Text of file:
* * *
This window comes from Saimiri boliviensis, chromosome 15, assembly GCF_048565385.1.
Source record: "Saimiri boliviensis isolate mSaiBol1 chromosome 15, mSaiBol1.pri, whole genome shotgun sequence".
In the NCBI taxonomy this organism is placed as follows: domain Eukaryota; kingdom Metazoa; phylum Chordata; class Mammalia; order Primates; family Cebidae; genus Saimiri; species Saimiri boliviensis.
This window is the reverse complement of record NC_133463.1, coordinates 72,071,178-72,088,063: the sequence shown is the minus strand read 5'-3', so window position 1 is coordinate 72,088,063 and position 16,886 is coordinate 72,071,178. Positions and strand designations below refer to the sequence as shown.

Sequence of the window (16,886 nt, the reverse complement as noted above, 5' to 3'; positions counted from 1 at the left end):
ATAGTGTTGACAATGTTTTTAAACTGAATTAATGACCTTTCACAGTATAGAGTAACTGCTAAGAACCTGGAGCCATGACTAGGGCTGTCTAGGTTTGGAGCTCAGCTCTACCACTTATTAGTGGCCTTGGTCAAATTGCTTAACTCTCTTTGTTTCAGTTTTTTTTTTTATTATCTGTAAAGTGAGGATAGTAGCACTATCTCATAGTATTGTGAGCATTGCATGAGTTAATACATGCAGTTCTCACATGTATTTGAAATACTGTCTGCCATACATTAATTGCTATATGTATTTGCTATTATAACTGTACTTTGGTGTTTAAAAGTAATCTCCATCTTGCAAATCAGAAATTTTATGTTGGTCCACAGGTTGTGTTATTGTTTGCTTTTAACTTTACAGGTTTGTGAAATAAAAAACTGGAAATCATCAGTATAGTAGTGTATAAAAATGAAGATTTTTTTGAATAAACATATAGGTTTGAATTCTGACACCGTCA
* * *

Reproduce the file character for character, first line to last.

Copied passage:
This window comes from Saimiri boliviensis, chromosome 15, assembly GCF_048565385.1.
Source record: "Saimiri boliviensis isolate mSaiBol1 chromosome 15, mSaiBol1.pri, whole genome shotgun sequence".
In the NCBI taxonomy this organism is placed as follows: domain Eukaryota; kingdom Metazoa; phylum Chordata; class Mammalia; order Primates; family Cebidae; genus Saimiri; species Saimiri boliviensis.
This window is the reverse complement of record NC_133463.1, coordinates 72,071,178-72,088,063: the sequence shown is the minus strand read 5'-3', so window position 1 is coordinate 72,088,063 and position 16,886 is coordinate 72,071,178. Positions and strand designations below refer to the sequence as shown.

Sequence of the window (16,886 nt, the reverse complement as noted above, 5' to 3'; positions counted from 1 at the left end):
ATAGTGTTGACAATGTTTTTAAACTGAATTAATGACCTTTCACAGTATAGAGTAACTGCTAAGAACCTGGAGCCATGACTAGGGCTGTCTAGGTTTGGAGCTCAGCTCTACCACTTATTAGTGGCCTTGGTCAAATTGCTTAACTCTCTTTGTTTCAGTTTTTTTTTTTATTATCTGTAAAGTGAGGATAGTAGCACTATCTCATAGTATTGTGAGCATTGCATGAGTTAATACATGCAGTTCTCACATGTATTTGAAATACTGTCTGCCATACATTAATTGCTATATGTATTTGCTATTATAACTGTACTTTGGTGTTTAAAAGTAATCTCCATCTTGCAAATCAGAAATTTTATGTTGGTCCACAGGTTGTGTTATTGTTTGCTTTTAACTTTACAGGTTTGTGAAATAAAAAACTGGAAATCATCAGTATAGTAGTGTATAAAAATGAAGATTTTTTTGAATAAACATATAGGTTTGAATTCTGACACCGTCA